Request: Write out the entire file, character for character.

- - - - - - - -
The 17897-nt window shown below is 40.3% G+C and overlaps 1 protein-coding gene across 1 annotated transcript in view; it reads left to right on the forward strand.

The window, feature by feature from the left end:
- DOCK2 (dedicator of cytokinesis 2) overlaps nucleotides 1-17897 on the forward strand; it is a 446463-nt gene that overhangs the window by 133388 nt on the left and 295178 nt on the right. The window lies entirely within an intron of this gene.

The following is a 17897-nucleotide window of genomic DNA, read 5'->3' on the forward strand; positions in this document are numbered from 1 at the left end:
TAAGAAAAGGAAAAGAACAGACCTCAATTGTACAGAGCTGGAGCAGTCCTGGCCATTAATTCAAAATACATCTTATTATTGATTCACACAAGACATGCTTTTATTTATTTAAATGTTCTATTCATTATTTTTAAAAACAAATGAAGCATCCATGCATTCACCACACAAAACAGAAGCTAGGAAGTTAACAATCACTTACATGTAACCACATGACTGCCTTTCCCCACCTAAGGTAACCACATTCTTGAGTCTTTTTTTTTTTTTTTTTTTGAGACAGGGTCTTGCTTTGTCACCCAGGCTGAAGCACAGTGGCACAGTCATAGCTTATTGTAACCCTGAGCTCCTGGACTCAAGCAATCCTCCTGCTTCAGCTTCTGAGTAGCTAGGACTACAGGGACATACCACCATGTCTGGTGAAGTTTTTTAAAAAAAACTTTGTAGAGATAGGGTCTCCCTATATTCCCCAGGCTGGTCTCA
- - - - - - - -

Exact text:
The 17897-nt window shown below is 40.3% G+C and overlaps 1 protein-coding gene across 1 annotated transcript in view; it reads left to right on the forward strand.

The window, feature by feature from the left end:
- DOCK2 (dedicator of cytokinesis 2) overlaps nucleotides 1-17897 on the forward strand; it is a 446463-nt gene that overhangs the window by 133388 nt on the left and 295178 nt on the right. The window lies entirely within an intron of this gene.

The following is a 17897-nucleotide window of genomic DNA, read 5'->3' on the forward strand; positions in this document are numbered from 1 at the left end:
TAAGAAAAGGAAAAGAACAGACCTCAATTGTACAGAGCTGGAGCAGTCCTGGCCATTAATTCAAAATACATCTTATTATTGATTCACACAAGACATGCTTTTATTTATTTAAATGTTCTATTCATTATTTTTAAAAACAAATGAAGCATCCATGCATTCACCACACAAAACAGAAGCTAGGAAGTTAACAATCACTTACATGTAACCACATGACTGCCTTTCCCCACCTAAGGTAACCACATTCTTGAGTCTTTTTTTTTTTTTTTTTTTGAGACAGGGTCTTGCTTTGTCACCCAGGCTGAAGCACAGTGGCACAGTCATAGCTTATTGTAACCCTGAGCTCCTGGACTCAAGCAATCCTCCTGCTTCAGCTTCTGAGTAGCTAGGACTACAGGGACATACCACCATGTCTGGTGAAGTTTTTTAAAAAAAACTTTGTAGAGATAGGGTCTCCCTATATTCCCCAGGCTGGTCTCA